When I was in school, my friends and I went out for dinner to Dhaba Express. As my family’s diet was more traditional we would usually go to South Indian restaraunts only but most of them would serve North Indian food. So places like Dhaba Express was one that I would have been able to visit only with my friends. It was then that I fell for a lovely dish that came in a small pot. A friend ordered it for us and when it arrived I was surprised to see that it was brown in colour as I was expecting dal in yellow colour. I tried it and liked it a lot and so loved its taste lingering in the mouth. Not sure why but for years from then I never happened to eat this dish elsewhere. Sometime back my husband and I went to Aberdeen to visit friends and also do our quarterly Indian grocery shopping. I was trying to get Urad dal to make idli but the shop only had the whole Urad dal with skin. As always, called up my helpline i.e. my mom to find if I could use it and my grandmother suggested that it could be used and whole dal with skin was healthy. I had also got the broken skinned Urad dal not knowing which one we will prefer. I first tried idlis with the latter and was happy with it and hence did not get to use the lovely whole dal. Not having the heart to waste it I thought I will pamper myself by trying Dal Makhani. There was another reason, we do not normally like rajma but this could be a good recipe to take it in.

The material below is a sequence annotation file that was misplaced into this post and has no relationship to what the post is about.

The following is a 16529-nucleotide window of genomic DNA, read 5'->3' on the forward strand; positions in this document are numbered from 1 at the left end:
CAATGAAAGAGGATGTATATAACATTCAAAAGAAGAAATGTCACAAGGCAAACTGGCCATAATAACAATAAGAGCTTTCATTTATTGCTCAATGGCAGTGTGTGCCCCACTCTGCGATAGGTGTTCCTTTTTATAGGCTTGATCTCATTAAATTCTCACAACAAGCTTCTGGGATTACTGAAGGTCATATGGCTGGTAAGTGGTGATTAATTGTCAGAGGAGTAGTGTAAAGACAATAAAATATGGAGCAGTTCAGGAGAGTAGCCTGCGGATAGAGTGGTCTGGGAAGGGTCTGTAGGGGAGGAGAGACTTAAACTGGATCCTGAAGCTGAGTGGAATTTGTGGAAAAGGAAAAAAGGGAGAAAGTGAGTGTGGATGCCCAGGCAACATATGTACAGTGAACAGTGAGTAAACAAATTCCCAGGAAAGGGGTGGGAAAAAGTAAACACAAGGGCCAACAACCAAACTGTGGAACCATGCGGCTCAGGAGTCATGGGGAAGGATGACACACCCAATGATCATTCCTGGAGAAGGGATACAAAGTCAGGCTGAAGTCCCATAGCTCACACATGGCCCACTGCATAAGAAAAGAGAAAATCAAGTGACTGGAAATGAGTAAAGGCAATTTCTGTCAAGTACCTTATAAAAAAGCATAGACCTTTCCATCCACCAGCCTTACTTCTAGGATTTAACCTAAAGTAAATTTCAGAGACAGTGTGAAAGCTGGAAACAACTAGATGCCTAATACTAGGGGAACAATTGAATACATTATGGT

Urad dal is also called black gram and is said to be a good source of calcium and some iron as well. Kidney bean apparently is said to be rich in folate, dietary fibre and manganese. It is also said to help prevent cancer, absorb iron and prevent tooth decay, just to mention a few. I wish we could like it more.

Anyway, in my bid to bring all this goodness together in this simple recipe, here is what I do:

1 medium sized red onion

1.5 cups tomato puree

1 teaspoon chilli powder

Cooking oil